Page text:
City Councilman Eric Mays this week said he will be asking tough questions when he and his eight other colleagues will be briefed on the plan. There is also a town hall tonight in Flint to take public comments. Councilman Mays notes he is concerned the city may be “giving up ownership” in the new Genesee regional authority, something he opposes, adding he would be closely scrutinizing what he deems a “valuable asset to the city.” Mayor Weaver has said she personally wanted to review the earlier decision in the wake of last month’s receipt from the Environmental Protection Agency of $100 million to assist the city to address and recover from the drinking water disaster that took such a human and fiscal toll. (EPA is mandating that Flint provide a 30-day public comment period.) Mayor Weaver notes she anticipates some opposition, making clear any final decision will depend upon “public feedback and public opinion.” Currently, the city remains under contract to make $7 million in annual municipal bond payments over 28 years to the Karegnondi Water Authority (KWA); however, the Great Lakes authority said it would pay a $7 million “credit” for the KWA debt as long as Flint obligates itself to make its debt service payments. There is, at least so far, no indication with regard to how any such agreement would affect water rates. That matters, because, according to the Census Bureau, the city’s median household income is $7,059, significantly lower than the median Michigan-wide household income, and some $11,750 less than U.S. median household income. The GLWA said Flint customers would save a projected $1.8 million over 30 years compared with non-contractual charges they would have paid otherwise; in return, the Flint area authority would become a back-up system for the Detroit area authority, saving it an estimated $600 million over prior estimates and ensuring Metro Detroit communities would still receive water in the event of an interruption in Great Lakes authority service.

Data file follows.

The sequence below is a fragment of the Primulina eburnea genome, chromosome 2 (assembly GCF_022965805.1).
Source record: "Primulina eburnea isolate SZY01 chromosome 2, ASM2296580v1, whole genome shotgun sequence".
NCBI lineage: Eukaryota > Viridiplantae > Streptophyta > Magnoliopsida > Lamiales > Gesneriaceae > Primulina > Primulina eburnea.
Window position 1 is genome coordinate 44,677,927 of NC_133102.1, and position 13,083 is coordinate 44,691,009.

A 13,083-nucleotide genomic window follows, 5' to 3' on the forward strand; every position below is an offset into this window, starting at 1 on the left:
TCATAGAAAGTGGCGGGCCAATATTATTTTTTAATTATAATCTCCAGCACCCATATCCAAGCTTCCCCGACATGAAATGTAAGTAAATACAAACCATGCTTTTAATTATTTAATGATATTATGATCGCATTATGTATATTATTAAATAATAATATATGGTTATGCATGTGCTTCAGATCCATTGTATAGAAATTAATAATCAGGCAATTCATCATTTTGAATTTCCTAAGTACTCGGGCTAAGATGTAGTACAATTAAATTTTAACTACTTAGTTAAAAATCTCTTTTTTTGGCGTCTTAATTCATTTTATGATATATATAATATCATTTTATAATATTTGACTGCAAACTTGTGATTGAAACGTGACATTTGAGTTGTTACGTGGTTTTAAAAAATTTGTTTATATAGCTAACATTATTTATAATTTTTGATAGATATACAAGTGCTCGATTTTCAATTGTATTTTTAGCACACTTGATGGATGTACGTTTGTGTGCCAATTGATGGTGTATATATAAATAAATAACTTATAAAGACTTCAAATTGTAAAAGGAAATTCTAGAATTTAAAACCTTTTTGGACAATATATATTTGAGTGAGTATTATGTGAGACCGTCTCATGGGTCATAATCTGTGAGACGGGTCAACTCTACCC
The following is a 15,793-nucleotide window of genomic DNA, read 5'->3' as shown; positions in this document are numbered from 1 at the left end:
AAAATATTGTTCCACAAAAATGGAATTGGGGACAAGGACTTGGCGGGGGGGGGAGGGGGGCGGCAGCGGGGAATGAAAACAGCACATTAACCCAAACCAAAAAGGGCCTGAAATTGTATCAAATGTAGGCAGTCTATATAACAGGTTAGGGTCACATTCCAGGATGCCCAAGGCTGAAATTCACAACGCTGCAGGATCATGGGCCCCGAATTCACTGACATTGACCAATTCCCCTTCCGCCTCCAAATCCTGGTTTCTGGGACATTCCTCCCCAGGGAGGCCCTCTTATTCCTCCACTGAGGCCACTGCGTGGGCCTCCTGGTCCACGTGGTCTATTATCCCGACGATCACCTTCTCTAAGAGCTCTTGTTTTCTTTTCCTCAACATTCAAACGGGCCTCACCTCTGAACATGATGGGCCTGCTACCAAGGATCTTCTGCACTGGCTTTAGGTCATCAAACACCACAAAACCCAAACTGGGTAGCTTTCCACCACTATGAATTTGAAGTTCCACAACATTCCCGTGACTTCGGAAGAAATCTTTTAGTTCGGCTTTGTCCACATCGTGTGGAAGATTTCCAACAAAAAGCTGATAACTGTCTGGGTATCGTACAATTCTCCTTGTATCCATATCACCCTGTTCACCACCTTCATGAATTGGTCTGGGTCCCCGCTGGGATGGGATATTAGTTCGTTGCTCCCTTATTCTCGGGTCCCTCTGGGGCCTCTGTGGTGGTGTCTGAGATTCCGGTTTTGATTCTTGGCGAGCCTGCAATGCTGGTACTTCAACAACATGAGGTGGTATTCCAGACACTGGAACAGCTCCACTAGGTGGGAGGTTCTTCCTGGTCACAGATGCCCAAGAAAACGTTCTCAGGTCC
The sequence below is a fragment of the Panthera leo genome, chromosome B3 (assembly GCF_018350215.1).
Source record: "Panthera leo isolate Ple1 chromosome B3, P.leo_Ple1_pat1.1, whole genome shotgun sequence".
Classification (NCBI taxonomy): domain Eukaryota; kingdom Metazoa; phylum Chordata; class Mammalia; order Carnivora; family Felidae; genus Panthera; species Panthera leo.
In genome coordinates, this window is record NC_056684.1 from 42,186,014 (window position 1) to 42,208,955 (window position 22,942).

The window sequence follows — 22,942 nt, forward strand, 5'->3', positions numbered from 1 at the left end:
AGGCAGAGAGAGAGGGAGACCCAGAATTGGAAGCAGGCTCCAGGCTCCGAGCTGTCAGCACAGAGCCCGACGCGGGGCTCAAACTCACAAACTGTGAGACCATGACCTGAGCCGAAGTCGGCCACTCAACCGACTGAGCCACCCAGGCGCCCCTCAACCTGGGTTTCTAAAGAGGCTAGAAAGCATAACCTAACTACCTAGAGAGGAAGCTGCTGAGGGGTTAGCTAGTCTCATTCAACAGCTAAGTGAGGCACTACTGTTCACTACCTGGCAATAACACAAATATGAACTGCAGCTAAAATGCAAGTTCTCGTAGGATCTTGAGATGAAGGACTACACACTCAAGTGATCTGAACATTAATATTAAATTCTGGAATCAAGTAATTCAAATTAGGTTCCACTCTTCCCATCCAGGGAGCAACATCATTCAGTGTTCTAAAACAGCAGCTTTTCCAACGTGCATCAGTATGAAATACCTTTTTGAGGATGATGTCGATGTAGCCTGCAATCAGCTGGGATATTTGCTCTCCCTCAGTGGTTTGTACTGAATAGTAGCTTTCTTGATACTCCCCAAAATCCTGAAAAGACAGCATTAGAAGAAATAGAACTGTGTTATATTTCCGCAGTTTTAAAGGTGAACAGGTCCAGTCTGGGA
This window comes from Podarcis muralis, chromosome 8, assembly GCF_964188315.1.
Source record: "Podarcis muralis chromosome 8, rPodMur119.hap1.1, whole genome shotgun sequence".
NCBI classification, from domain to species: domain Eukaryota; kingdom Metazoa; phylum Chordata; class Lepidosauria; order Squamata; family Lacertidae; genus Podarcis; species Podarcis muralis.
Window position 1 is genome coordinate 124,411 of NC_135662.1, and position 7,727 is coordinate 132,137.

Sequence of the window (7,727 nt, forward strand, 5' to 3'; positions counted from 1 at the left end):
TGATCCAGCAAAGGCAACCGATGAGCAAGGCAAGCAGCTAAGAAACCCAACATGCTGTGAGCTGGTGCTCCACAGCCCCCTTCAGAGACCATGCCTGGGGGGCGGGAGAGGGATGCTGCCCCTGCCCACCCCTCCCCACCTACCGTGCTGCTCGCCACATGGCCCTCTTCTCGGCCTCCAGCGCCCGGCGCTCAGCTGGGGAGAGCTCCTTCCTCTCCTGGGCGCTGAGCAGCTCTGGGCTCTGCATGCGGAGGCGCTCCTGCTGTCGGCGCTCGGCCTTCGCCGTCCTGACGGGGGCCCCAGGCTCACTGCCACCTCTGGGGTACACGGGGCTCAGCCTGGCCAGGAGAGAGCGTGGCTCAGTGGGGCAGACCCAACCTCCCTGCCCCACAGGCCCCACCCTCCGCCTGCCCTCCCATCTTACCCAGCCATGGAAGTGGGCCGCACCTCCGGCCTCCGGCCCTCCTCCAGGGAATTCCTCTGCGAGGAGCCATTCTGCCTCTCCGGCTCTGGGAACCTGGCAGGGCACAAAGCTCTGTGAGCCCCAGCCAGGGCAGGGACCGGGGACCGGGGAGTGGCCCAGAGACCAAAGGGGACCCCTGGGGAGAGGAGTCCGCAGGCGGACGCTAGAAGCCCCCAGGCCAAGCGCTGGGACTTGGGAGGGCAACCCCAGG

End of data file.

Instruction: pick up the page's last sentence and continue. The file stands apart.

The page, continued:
Robert Kaplan, the Chicago-based EPA’s acting regional administrator, said he signed off on the deal because the agency believes it protects the health of residents: “What’s best for public health is to stay on the water that’s currently being provided.” Jeff Wright, the KWA’s chief executive and drain commissioner of Genesee County, said the recommended plan not only would allow Flint to remain with the Genesee regional system, but also to be a back-up water supply, which, he noted, “is critically important to the safety of Flint’s residents who have not had a back-up system since the beginning of the Flint water crisis,” adding: “Whether (or not) Flint ultimately chooses high-quality Lake Huron water delivered through the newly constructed KWA pipeline, the highest quality treated water from Genesee County’s Water Treatment Plant or any other EPA-approved alternative, we will continue to assist Flint residents as they strive to recover from the Flint Water Crisis.” 

Keeping the Detroit system. The Great Lakes Water Authority Has embraced Mayor Weaver’s recommendation, with CEO Sue McCormick noting: “Flint residents can be assured that they will continue to receive water of unquestionable quality, at a significant cost savings.” Michigan Senate Minority Leader Jim Ananich (D-Flint) noted: “It provides us a long-term safe water source that we know is reliable. KWA could do the same thing, but this is an answer to help deal with one of the major parts of it,” adding the recommended move to stay on Detroit area water is “another example of the emergency manager sort of making a short-term terrible decision that’s cost us taxpayers half a billion dollars, if not more.” Emergency managers appointed by Snyder decided with the approval of the Flint City Council to switch to the Flint River water in part to save money. Flint officials said they thought Detroit water system price hikes were too high. For more than a year, the EPA has delayed any switch to KWA because of deficiencies including that the Flint treatment plant is not equipped to properly treat water. Staying with the Great Lakes authority may be an initial tough sell because of the city’s history, Mayor Weaver warned, but she is trying to get residents to move on. A town hall is scheduled for this evening at House of Prayer Missionary Baptist Church in Flint for public feedback. “I can’t change what happened,” Mayor Weaver said. “All I can do is move forward.”